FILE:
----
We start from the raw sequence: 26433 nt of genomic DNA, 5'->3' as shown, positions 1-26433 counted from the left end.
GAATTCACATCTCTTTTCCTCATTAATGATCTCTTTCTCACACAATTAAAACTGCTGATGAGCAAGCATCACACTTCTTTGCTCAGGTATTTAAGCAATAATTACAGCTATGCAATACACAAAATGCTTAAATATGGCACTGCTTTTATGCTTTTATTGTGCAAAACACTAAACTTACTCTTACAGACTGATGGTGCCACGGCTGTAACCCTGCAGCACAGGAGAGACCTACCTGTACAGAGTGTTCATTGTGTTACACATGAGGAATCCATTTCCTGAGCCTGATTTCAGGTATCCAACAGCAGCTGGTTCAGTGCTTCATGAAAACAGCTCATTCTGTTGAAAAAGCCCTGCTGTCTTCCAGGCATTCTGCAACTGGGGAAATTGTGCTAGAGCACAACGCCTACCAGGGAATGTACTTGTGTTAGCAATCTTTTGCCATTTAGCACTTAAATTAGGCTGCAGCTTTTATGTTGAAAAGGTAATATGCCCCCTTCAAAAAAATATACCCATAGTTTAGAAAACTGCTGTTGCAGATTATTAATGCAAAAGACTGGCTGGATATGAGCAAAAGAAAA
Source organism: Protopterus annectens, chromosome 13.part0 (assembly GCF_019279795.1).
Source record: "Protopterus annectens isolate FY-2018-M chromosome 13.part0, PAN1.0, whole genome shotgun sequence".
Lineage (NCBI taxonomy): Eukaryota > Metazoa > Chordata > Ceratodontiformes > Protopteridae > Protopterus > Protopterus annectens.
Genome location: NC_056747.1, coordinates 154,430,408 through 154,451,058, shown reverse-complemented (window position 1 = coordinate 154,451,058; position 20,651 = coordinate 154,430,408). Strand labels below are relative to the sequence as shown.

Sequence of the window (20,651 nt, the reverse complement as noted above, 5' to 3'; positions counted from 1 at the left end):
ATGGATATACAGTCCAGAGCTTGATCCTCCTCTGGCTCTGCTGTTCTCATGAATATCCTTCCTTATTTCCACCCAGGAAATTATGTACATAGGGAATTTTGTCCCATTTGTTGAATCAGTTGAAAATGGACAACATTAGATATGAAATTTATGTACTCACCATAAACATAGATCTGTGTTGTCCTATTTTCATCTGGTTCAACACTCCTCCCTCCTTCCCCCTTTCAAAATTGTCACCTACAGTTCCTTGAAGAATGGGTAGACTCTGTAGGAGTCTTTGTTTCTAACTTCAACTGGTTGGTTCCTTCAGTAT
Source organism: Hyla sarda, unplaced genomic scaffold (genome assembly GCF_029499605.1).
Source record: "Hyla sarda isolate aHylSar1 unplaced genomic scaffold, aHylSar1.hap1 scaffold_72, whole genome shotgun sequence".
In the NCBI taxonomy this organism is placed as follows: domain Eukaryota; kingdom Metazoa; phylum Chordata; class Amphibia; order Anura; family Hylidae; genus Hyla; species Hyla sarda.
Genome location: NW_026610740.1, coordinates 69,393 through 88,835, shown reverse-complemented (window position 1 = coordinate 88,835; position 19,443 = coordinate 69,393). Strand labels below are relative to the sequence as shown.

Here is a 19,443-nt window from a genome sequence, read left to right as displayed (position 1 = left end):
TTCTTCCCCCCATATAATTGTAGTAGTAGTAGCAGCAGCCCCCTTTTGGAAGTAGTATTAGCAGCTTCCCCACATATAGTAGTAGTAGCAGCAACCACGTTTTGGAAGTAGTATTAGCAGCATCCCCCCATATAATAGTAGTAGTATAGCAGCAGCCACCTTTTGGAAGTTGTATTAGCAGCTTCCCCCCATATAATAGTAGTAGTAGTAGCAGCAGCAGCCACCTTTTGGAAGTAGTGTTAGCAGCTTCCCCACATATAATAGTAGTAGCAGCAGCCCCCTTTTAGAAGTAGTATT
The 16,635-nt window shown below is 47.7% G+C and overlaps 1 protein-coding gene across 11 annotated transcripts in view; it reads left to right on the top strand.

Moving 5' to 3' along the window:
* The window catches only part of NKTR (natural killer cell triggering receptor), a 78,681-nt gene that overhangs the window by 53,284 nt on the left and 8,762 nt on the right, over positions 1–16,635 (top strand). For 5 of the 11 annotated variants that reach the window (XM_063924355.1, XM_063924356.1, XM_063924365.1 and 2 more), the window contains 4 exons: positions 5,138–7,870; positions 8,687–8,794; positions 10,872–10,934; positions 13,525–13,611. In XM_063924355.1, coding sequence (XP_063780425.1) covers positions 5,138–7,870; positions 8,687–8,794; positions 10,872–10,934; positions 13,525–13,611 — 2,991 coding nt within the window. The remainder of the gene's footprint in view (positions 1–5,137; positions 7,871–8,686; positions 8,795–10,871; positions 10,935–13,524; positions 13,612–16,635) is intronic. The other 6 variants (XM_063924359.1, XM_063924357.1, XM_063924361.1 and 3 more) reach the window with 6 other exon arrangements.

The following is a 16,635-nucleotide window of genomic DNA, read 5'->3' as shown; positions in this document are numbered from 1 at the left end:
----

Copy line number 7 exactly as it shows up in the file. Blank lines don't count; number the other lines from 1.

Sequence of the window (20,651 nt, the reverse complement as noted above, 5' to 3'; positions counted from 1 at the left end):